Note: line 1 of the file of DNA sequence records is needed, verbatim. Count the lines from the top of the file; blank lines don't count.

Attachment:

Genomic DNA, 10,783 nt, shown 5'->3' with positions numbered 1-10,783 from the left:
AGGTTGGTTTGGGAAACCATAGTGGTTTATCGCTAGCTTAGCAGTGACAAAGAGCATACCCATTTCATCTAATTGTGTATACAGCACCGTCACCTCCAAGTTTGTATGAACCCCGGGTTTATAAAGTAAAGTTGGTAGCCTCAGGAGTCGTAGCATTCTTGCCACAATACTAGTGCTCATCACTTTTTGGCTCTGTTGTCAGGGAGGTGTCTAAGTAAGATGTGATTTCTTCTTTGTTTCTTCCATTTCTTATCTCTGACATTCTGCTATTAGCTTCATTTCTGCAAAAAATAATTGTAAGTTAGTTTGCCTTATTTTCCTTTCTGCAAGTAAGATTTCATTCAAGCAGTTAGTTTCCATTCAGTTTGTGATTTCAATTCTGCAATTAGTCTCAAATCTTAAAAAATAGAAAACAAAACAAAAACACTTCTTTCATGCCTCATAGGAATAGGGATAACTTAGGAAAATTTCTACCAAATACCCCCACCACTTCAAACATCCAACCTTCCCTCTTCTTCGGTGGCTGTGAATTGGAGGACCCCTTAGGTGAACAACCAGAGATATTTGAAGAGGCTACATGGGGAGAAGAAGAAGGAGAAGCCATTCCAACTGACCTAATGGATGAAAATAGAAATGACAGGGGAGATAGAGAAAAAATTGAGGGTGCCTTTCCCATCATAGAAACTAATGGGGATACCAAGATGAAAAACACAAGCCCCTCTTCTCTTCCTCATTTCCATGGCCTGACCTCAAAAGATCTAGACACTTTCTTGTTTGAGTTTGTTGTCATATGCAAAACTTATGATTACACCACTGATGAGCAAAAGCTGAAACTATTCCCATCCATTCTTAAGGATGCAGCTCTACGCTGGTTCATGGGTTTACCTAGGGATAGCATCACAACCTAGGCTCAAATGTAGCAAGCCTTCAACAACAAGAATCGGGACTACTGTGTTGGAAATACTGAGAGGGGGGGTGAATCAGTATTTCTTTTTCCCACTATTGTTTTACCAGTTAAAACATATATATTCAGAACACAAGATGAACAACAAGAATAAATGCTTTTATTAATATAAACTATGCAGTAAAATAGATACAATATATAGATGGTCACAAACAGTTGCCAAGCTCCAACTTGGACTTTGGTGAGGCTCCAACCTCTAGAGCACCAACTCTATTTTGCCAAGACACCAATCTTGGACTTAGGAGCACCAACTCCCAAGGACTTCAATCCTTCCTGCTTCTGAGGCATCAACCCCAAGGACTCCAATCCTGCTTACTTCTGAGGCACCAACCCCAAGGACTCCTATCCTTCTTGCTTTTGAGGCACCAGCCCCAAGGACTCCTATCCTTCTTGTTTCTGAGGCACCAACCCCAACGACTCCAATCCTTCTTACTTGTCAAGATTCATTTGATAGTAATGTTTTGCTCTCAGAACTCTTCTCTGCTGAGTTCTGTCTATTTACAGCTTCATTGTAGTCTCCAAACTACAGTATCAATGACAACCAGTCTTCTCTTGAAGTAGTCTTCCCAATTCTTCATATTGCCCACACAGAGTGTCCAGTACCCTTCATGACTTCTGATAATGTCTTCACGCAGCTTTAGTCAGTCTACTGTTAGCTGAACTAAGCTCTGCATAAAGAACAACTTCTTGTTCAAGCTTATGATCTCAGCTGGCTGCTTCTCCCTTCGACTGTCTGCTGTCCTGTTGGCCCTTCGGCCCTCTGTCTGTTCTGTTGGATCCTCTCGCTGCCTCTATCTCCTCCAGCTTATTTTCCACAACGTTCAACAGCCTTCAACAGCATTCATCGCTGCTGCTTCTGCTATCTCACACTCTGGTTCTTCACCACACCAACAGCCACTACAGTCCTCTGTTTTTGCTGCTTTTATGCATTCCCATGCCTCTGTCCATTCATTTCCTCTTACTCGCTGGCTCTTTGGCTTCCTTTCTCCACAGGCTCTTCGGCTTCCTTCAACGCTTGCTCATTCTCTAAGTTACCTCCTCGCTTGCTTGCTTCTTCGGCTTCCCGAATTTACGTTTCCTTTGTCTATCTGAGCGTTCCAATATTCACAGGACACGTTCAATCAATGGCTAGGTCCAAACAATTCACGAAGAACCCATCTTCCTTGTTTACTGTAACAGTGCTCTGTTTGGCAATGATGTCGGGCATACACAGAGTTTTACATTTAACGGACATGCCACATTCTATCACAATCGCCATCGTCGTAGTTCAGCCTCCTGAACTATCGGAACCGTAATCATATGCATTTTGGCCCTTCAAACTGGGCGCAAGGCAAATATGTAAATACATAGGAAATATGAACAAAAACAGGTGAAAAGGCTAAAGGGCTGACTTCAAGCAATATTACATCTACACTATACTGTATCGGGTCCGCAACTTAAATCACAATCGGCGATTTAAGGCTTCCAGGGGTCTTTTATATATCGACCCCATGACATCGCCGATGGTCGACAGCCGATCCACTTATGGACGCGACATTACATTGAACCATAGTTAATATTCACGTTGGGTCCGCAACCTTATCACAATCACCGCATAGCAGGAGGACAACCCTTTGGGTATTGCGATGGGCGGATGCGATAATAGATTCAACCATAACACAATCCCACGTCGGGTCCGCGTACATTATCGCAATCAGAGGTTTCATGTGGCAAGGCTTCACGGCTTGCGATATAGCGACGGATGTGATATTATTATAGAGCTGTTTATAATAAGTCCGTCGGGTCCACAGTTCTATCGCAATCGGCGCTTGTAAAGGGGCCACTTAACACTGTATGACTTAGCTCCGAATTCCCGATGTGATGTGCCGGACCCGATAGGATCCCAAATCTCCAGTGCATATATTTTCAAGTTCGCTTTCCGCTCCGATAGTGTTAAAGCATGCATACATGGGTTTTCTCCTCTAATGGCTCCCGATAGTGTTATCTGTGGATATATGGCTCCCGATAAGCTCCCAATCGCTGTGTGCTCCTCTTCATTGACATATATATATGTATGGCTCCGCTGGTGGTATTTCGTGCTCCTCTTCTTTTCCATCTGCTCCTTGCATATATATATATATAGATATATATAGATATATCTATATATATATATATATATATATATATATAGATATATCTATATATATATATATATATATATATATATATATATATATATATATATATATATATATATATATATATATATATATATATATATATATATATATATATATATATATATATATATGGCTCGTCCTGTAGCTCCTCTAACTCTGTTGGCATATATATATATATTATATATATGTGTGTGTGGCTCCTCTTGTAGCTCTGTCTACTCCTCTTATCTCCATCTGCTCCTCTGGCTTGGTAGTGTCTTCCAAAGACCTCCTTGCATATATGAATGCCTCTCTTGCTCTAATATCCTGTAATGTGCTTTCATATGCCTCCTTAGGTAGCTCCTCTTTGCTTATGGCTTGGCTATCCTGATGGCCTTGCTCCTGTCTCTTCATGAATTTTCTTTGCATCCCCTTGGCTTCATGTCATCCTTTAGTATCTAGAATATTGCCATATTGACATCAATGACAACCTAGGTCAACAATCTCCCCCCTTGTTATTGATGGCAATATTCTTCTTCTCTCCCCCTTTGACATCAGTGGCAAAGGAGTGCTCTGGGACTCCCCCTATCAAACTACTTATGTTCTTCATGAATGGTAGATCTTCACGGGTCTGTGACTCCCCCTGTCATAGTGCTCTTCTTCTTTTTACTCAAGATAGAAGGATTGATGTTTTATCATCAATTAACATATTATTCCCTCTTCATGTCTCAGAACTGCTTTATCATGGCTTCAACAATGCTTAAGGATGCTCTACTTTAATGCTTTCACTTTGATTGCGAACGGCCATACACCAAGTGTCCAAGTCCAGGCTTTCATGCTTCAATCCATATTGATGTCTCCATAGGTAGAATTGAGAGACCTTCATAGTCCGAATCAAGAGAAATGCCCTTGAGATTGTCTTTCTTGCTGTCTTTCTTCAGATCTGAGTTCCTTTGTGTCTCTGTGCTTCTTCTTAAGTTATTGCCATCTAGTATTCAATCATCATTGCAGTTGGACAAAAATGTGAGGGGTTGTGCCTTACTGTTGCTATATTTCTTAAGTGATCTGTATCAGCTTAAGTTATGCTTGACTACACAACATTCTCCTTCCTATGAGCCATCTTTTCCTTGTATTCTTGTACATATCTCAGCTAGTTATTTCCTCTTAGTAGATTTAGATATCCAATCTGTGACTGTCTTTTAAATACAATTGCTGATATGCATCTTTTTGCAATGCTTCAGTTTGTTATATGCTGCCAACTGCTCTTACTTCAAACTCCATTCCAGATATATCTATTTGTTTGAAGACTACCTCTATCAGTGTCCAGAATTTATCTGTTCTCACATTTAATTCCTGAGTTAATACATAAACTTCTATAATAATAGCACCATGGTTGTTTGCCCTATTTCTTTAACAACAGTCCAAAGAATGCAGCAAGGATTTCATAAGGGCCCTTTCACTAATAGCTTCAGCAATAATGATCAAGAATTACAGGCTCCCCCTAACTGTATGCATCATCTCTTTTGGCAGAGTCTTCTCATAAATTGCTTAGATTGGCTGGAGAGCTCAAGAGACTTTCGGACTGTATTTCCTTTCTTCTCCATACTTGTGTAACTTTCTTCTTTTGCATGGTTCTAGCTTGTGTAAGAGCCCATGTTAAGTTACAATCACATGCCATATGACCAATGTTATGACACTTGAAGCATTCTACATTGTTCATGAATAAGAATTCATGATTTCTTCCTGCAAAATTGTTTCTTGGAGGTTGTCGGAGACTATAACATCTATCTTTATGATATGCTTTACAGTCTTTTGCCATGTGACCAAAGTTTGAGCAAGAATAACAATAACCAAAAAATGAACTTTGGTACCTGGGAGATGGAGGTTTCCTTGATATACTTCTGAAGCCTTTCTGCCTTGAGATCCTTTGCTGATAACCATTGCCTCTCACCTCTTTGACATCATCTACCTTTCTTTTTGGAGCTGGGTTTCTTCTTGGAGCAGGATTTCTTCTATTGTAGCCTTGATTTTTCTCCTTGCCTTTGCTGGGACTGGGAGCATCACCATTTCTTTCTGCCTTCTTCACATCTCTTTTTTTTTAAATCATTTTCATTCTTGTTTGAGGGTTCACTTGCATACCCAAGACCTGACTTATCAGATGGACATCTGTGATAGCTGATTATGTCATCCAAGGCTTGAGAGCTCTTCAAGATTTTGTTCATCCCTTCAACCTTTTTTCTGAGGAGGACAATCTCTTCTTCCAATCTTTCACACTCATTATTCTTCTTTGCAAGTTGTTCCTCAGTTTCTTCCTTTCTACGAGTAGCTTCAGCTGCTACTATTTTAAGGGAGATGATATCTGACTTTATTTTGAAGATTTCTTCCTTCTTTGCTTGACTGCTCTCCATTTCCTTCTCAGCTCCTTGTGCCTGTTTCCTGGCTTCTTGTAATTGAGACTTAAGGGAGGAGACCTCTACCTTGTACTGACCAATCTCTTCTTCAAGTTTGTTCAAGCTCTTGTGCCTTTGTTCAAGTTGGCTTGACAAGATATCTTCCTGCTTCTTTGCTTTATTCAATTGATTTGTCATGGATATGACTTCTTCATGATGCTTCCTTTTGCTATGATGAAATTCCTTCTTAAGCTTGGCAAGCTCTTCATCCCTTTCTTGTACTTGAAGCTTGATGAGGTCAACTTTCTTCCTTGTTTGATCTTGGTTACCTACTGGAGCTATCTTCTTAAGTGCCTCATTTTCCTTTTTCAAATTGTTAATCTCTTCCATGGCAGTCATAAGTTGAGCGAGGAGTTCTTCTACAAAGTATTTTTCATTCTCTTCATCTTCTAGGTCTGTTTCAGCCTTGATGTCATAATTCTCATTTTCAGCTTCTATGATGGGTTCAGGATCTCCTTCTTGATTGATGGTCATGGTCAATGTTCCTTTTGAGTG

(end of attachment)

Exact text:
Genomic DNA, 10,783 nt, shown 5'->3' with positions numbered 1-10,783 from the left: